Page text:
Generally speaking, hosted security testing solutions are easier to use and require the web application to be accessible from the internet. On the other hand, on premise solutions provide more control on the security testing parameters and are more flexible on the location of the test environment.
When it comes to security testing, how deep does the rabbit hole go? Should organizations just make sure they’re compliant or does it pay to cover all bases?
Definitely try to cover all the bases! The amount of testing depends on the value of the assets to be secured. Since the company’s website is what is driving in the business, website downtime can be quite costly; not to mention the loss of face of having your site hacked, which often results in customer data being exposed or stolen.
In general, being compliant should be seen as the baseline rather than the ultimate goal. Compliance is like getting a C grade in an exam. After all, compliance does not provide insurances against losses resulting from a hack.
What are the benefits of using Acunetix Vulnerability Scanner?
Acunetix, a pioneer in automated web application security scanning, employs the industry’s fastest state-of-the-art crawling technology and in-depth methods for the detection of vulnerabilities including DOM-based XSS and Blind SQL injection.
Additional security testing can be done using the security tools included with Acunetix Web Vulnerability Scanner, which include the HTTP Editor, HTTP Fuzzer, HTTP Sniffer and the Blind SQL Injector. These tools come in handy when further analysis is required. Acunetix makes it easy to move vulnerability data from the scan results to the tools mentioned.
A full set of reports, including compliance reports, can be generated after each scan. The Executive report gives a good overview of the security of the website, while the development report provides information required to find the bug causing the vulnerability in the code, as well as how to fix it.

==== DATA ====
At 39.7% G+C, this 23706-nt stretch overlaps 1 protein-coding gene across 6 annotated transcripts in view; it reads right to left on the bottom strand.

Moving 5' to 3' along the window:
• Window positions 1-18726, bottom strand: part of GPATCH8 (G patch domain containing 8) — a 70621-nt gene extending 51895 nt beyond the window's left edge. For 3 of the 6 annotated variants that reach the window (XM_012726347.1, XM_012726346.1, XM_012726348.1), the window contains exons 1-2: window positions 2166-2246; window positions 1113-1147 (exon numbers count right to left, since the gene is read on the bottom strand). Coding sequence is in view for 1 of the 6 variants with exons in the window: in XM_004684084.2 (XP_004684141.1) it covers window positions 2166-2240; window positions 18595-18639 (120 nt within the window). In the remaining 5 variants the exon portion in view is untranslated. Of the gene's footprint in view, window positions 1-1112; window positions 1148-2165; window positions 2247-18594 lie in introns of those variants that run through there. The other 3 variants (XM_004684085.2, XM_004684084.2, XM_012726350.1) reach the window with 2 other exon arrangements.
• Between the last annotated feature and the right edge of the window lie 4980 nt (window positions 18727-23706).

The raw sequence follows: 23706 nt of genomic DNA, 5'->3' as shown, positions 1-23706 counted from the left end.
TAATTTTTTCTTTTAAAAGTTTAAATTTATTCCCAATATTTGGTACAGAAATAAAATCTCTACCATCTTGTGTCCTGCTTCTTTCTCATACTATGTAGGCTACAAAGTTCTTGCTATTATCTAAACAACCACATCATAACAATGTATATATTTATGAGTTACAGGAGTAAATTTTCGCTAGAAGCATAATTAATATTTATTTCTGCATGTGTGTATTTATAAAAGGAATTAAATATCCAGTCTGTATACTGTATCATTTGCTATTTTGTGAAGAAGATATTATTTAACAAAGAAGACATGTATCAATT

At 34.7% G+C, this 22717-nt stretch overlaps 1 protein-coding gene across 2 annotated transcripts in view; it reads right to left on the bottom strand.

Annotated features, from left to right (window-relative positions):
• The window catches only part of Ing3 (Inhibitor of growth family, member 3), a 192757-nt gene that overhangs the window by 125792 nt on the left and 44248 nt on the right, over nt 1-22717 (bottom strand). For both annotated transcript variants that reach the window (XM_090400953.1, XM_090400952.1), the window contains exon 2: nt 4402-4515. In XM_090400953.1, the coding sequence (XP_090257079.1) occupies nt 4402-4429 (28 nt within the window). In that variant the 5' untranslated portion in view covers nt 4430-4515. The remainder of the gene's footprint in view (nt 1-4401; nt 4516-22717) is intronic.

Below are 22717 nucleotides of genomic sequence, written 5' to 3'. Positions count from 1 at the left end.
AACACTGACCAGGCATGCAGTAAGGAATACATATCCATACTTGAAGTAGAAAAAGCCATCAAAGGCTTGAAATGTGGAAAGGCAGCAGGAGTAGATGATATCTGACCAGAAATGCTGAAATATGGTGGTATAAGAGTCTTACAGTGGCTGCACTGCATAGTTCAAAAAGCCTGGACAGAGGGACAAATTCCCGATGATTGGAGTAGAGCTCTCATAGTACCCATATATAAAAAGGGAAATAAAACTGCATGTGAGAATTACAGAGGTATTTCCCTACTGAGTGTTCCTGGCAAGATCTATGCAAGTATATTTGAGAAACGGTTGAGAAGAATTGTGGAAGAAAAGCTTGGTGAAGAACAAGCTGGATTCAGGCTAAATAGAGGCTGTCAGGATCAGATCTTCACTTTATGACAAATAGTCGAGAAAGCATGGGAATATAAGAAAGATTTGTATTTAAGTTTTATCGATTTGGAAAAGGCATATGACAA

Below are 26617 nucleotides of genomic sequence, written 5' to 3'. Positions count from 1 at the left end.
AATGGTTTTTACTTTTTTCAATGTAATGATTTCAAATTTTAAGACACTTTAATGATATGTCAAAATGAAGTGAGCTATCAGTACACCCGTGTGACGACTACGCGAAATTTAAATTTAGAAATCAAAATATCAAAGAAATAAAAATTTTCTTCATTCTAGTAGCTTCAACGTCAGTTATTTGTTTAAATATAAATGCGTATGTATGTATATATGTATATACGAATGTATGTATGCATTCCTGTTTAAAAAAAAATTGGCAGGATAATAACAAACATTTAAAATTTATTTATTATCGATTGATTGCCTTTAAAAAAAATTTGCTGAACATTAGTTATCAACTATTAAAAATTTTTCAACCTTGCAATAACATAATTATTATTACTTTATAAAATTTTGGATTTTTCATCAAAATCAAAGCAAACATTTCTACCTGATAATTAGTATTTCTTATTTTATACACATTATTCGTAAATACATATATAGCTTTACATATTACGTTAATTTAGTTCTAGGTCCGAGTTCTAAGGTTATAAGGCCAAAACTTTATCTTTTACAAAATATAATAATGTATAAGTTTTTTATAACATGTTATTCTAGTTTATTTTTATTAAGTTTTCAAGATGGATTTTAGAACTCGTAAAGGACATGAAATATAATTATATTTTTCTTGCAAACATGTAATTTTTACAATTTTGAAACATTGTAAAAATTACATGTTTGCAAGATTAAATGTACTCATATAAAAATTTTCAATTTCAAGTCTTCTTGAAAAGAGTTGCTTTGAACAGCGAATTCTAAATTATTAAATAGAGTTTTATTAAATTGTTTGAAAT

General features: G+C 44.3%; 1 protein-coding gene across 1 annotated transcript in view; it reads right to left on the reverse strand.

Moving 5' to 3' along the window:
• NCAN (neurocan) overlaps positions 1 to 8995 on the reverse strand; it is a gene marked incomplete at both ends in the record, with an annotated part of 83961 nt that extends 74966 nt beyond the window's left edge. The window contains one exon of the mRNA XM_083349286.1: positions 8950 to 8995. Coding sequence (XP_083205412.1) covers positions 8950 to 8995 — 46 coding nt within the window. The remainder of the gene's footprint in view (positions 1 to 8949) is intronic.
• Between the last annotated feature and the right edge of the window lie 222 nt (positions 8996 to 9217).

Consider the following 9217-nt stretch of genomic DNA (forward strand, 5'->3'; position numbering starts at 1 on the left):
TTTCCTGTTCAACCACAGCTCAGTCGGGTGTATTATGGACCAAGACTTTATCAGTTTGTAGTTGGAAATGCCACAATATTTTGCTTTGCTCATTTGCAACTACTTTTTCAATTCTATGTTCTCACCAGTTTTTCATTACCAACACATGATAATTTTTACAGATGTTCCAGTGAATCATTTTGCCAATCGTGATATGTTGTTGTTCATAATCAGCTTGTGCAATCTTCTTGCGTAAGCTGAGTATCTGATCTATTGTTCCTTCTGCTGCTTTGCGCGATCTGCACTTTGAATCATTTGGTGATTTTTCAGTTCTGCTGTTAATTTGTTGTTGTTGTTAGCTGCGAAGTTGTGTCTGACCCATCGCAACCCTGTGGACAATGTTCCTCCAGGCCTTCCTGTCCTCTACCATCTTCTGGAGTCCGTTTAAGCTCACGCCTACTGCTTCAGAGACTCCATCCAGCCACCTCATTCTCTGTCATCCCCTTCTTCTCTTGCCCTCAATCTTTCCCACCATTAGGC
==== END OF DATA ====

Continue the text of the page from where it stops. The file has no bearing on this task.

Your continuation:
Earlier this year, Acunetix launched an online version of their vulnerability scanner, providing the power of their renowned scanner in an easy to use solution. Acunetix Online Vulnerability Scanner can be used to scan web sites and other servers that are running on the perimeter of the company’s network.
Where do you see the current security Web application threats 5 years from now? What kind of evolution do you expect?
Big Data exponents claim it will get better by 2020 because there would be more intelligence on what constitutes fraud. Our take is that detecting fraud is a matter of closing the stable door after the horse has fled. We believe that it will only get worse with the increase of more and more information being stored in the Cloud, and therefore the sheer complexity and the vast number of attack surfaces suddenly emerging for hackers to attack. There is the Internet of Things, smart meters, smart white goods, and then there’s all the mobile app activity.
We are seeing a fragmentation of technologies and architectures that increases the argument in favor of black box scanning of the web fronts of the core data repositories, as it is going to become ever more expensive for white box scanning going forward. It is a challenge that we have to keep up with.